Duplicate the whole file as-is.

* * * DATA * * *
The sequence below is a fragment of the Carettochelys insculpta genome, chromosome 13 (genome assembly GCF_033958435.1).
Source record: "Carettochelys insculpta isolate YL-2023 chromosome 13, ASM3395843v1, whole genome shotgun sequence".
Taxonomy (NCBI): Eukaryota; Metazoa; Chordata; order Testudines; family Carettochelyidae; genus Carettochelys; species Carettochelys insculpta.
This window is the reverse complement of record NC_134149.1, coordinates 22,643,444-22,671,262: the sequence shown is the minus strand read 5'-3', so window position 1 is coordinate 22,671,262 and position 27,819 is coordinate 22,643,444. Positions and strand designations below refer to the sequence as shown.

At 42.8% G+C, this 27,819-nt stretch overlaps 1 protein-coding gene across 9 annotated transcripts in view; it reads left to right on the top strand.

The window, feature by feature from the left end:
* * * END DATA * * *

The sequence below is a fragment of the Carettochelys insculpta genome, chromosome 13 (genome assembly GCF_033958435.1).
Source record: "Carettochelys insculpta isolate YL-2023 chromosome 13, ASM3395843v1, whole genome shotgun sequence".
Taxonomy (NCBI): Eukaryota; Metazoa; Chordata; order Testudines; family Carettochelyidae; genus Carettochelys; species Carettochelys insculpta.
This window is the reverse complement of record NC_134149.1, coordinates 22,643,444-22,671,262: the sequence shown is the minus strand read 5'-3', so window position 1 is coordinate 22,671,262 and position 27,819 is coordinate 22,643,444. Positions and strand designations below refer to the sequence as shown.

At 42.8% G+C, this 27,819-nt stretch overlaps 1 protein-coding gene across 9 annotated transcripts in view; it reads left to right on the top strand.

The window, feature by feature from the left end: